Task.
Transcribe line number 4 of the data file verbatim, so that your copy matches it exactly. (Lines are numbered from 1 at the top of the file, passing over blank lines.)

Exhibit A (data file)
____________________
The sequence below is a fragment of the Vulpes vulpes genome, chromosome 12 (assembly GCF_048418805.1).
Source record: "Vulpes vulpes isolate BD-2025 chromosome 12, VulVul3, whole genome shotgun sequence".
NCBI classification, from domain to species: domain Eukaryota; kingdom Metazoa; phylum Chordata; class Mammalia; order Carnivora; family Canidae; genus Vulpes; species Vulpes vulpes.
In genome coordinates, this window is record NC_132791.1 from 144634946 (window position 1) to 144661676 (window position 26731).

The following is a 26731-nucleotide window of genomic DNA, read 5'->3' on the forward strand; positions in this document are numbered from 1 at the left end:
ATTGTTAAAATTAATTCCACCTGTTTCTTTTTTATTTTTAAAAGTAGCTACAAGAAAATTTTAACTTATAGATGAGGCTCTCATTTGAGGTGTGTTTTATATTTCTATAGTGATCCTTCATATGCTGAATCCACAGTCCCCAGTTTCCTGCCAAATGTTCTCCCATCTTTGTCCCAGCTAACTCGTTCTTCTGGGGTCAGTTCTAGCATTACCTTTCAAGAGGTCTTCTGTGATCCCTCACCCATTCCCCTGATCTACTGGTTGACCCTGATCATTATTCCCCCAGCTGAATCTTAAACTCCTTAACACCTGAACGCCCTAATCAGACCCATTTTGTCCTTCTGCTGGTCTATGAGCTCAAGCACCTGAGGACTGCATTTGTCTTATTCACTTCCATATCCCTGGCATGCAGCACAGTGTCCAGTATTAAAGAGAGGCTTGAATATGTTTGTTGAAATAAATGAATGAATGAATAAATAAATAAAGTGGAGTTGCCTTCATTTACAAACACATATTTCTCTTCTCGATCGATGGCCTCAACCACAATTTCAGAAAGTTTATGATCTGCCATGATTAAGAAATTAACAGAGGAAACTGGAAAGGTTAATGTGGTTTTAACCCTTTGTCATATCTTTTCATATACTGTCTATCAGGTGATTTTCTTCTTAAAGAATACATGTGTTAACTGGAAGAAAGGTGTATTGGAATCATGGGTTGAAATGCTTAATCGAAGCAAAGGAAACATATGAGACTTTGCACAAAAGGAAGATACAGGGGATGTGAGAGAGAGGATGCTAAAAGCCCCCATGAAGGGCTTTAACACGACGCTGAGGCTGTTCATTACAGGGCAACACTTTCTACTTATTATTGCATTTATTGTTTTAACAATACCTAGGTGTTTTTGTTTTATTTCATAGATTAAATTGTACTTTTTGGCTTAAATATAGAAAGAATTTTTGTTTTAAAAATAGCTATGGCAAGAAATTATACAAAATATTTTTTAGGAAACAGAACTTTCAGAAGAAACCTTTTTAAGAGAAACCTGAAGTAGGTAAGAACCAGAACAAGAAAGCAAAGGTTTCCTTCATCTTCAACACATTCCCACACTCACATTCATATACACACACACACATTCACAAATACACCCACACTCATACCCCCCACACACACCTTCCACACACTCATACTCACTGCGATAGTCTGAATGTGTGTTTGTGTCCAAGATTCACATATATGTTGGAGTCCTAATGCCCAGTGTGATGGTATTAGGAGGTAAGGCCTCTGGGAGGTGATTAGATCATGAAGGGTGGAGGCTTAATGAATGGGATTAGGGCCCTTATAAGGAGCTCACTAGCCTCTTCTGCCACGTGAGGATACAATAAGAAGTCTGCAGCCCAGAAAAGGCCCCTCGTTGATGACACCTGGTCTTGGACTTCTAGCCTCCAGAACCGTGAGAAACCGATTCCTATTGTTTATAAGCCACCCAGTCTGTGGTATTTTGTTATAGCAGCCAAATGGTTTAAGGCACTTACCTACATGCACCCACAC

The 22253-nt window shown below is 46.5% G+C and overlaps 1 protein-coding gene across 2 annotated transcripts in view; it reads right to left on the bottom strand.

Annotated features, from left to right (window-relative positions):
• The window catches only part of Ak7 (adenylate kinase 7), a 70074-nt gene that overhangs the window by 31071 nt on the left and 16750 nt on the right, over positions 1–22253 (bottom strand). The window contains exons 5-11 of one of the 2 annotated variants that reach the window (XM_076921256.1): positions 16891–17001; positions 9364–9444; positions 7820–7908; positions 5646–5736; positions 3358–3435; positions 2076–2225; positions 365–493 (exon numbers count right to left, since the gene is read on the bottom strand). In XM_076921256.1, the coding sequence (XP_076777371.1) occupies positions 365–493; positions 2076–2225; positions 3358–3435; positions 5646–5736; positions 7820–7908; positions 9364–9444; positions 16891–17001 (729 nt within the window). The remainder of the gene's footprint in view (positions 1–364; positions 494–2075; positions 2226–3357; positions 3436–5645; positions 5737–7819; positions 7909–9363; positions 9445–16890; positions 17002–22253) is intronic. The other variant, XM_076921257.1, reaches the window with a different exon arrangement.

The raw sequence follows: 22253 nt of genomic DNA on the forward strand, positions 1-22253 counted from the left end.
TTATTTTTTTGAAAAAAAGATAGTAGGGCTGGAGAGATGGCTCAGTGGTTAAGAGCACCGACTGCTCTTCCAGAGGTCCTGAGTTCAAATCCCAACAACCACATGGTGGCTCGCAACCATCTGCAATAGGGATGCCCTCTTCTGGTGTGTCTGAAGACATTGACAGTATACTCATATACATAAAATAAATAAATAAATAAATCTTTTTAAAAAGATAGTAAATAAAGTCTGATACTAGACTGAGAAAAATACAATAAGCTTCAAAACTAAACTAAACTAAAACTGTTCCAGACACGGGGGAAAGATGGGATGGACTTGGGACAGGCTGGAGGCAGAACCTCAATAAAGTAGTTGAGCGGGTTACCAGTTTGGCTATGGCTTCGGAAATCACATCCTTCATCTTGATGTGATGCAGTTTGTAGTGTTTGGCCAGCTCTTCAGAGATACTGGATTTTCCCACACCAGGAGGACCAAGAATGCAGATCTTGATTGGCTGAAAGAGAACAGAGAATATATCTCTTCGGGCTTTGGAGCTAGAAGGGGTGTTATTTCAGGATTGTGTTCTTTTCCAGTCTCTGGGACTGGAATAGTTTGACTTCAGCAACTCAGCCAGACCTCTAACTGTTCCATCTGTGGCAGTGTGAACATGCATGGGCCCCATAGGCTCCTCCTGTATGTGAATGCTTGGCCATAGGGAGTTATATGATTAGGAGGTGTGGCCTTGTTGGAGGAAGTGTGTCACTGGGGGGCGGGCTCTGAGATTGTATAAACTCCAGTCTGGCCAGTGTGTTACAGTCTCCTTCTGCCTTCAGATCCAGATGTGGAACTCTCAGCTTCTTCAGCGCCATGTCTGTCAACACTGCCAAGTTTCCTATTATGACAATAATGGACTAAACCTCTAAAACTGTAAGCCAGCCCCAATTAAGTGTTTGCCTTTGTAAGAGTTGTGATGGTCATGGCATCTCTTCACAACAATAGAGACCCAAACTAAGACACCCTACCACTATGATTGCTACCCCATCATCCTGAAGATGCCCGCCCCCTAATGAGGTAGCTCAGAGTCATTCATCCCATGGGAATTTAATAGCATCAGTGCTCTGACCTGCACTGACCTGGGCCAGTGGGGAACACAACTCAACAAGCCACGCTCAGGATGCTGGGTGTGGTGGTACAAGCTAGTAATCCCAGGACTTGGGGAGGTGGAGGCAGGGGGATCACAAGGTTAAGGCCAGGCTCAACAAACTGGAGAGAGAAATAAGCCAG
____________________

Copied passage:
In genome coordinates, this window is record NC_132791.1 from 144634946 (window position 1) to 144661676 (window position 26731).